The Centers for Disease Control and Prevention reports that despite rules and restrictions relating to the ownership of dogs, pet dogs bite about 4.5 million people each year. State dog bite laws vary, yet in many cases, you are legally responsible for any injuries your dog causes.
Besides state laws, many local governments have ordinances for controlling dogs. Because the law determines in what situations you can be sued if your dog injures someone, you need to know what the dog bite laws are where you live.
Dog Bite Laws Based on Owner Negligence
Most states hold you responsible if you've been negligent and your dog bites someone. An example would be letting your dog run free even though the community where you live has a law requiring that dogs be leashed and not allowed to roam in public.
You are also responsible if you know your dog is easily excitable and you fail to keep the pet away from visitors or others, such as contractors, plumbers, or mail carriers, coming on your property or to your home. In a case like this, if your dog bites someone, the law considers that you failed to take the necessary steps to protect another person from injury.
How the Law Works in Strict Liability States
In many states, strict liability laws make you responsible if your dog bites someone. It doesn't matter whether you restrained your dog on a lease or put up fencing to keep your dog within the boundaries of your own property. Posting signs warning of the presence of a dog on the property may not even help.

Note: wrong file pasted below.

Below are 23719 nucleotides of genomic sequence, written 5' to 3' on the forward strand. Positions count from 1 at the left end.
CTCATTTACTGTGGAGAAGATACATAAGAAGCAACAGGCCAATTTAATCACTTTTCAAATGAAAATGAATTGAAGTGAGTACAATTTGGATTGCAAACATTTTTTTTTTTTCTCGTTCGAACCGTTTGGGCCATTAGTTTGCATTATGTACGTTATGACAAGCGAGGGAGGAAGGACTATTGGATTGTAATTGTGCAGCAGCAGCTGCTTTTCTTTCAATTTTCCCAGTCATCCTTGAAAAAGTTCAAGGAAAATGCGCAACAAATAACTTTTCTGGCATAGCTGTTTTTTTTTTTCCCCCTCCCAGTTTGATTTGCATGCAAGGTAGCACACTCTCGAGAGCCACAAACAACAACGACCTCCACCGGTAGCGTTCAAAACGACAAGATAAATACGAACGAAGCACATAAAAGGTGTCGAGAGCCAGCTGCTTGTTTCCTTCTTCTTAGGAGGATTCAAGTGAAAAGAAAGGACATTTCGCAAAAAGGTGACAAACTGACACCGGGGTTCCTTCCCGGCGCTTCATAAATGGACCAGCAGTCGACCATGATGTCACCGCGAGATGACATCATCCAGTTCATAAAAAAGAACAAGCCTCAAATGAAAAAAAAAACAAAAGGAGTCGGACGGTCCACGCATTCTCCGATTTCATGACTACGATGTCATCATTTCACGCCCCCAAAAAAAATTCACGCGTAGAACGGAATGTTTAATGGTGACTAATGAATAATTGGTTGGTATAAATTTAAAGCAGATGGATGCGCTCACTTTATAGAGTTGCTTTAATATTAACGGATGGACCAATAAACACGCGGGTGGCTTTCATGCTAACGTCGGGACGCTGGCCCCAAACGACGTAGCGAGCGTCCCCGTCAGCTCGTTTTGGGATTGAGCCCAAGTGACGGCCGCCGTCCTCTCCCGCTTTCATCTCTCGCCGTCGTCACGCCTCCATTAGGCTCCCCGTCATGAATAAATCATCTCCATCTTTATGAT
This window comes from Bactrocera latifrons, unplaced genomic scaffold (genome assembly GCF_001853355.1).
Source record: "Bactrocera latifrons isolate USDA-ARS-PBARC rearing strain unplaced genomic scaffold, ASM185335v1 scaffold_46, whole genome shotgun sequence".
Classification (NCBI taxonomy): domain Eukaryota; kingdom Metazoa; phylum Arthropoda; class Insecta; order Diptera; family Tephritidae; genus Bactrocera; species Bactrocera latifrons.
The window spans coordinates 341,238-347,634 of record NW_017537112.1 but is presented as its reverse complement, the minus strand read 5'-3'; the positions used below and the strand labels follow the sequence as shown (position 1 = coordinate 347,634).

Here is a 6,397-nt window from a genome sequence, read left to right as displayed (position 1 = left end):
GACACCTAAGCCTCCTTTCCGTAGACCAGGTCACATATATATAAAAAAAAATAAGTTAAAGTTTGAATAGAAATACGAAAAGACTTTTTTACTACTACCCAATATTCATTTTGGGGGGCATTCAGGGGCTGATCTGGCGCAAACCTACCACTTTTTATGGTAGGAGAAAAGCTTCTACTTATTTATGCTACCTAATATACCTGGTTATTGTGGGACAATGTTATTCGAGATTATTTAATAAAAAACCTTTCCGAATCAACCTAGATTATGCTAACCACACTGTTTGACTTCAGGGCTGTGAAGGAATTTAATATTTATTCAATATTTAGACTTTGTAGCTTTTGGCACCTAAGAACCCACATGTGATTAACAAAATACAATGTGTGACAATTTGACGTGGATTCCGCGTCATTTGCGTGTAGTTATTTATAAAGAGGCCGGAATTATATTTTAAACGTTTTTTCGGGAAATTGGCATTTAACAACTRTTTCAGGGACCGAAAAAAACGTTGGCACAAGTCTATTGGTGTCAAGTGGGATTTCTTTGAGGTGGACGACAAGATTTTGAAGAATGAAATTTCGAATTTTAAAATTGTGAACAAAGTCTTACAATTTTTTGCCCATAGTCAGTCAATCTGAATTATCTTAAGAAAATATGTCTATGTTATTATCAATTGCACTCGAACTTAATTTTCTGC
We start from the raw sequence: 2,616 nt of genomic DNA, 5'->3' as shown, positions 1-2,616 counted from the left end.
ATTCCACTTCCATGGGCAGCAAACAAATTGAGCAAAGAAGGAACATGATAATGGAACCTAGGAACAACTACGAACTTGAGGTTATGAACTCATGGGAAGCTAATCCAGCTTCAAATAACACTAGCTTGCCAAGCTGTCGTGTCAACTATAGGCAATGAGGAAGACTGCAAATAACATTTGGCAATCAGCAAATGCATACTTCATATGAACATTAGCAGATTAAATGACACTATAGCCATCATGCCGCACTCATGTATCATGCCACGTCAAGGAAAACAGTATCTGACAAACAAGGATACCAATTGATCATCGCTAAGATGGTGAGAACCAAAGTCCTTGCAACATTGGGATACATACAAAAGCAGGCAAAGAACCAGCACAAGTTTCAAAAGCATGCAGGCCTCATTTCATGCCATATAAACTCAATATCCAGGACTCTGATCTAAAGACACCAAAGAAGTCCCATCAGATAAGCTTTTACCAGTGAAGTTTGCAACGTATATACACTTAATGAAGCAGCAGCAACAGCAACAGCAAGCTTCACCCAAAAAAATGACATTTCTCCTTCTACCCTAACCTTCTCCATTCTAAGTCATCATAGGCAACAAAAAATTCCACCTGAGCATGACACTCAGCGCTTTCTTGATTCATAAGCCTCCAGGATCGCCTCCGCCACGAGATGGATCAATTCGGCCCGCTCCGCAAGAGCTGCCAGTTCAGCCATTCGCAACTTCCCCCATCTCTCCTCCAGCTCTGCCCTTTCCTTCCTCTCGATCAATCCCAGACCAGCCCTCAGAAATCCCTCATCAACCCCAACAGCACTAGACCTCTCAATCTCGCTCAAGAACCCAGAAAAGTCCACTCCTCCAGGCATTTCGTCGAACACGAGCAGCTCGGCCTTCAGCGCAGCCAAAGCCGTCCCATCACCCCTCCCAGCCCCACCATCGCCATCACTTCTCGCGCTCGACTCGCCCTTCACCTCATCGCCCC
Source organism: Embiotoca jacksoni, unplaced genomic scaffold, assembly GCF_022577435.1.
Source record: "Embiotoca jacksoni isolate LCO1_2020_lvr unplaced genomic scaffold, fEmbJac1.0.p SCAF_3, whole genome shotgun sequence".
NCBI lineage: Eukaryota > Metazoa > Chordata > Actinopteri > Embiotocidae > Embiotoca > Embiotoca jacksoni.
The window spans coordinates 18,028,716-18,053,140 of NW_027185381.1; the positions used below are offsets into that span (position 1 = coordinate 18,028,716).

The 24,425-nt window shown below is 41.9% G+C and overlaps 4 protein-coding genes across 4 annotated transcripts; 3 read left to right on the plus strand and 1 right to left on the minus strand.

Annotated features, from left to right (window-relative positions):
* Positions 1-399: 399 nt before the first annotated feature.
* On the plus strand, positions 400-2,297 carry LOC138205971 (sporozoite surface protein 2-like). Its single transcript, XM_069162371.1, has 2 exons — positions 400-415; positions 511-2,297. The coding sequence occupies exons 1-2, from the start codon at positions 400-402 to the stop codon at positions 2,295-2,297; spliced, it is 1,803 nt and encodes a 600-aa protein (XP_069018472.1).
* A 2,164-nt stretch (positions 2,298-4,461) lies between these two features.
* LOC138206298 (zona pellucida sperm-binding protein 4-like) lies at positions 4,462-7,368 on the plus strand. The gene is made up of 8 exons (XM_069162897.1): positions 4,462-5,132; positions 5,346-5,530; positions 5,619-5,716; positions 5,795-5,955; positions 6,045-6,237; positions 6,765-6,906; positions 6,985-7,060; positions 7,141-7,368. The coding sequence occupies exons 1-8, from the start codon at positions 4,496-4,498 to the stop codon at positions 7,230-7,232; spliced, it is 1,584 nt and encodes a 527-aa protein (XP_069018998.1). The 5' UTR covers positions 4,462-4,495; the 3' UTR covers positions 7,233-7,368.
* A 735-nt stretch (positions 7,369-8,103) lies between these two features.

The law may not hold you liable if your dog bites a trespasser who comes on your property without your permission. You may also have a reasonable defense if someone teases or hurts your dog, and your pet reacts by biting. Even a normally calm and friendly pet may bite when threatened, frightened, or hurt.
However, it's up to you to prove that something happened to make your dog bite. If you fail to prove that your dog was provoked into behaving aggressively, the plaintiff may have a case.
One-Bite Law: A Saving Grace?
Some states have a one-bite law, which means you won't be liable for injuries if it's the first time your dog bites a person. But there are exceptions to the rule.
The one-bite law may not apply if you have reason to believe your pet might be capable of biting. You could find yourself in trouble if your dog has a habit of snapping at people, or you have to warn others that your dog has a nasty disposition. If your pet eventually bites someone, the one-bite rule may not allow that free bite. You may also be held legally responsible if the law feels you were negligent, or you violated a local leash law.
The law assumes that after the first bite, you know your dog is capable of hurting someone. Therefore, you will be responsible and might need a lawyer from a site like http://asmlegal.net/ if your dog bites another person later on.
How Dog Bite Laws Apply to Veterinarians
Dog bite laws don't usually apply to veterinarians who are bitten. The law assumes that veterinarians and veterinarian assistants know the risks associated with the job and take the necessary precautions. Since it isn't uncommon for a pet to react defensively when receiving medical treatment, veterinarians are expected to know what to do to control the behavior of dogs in their care.Share
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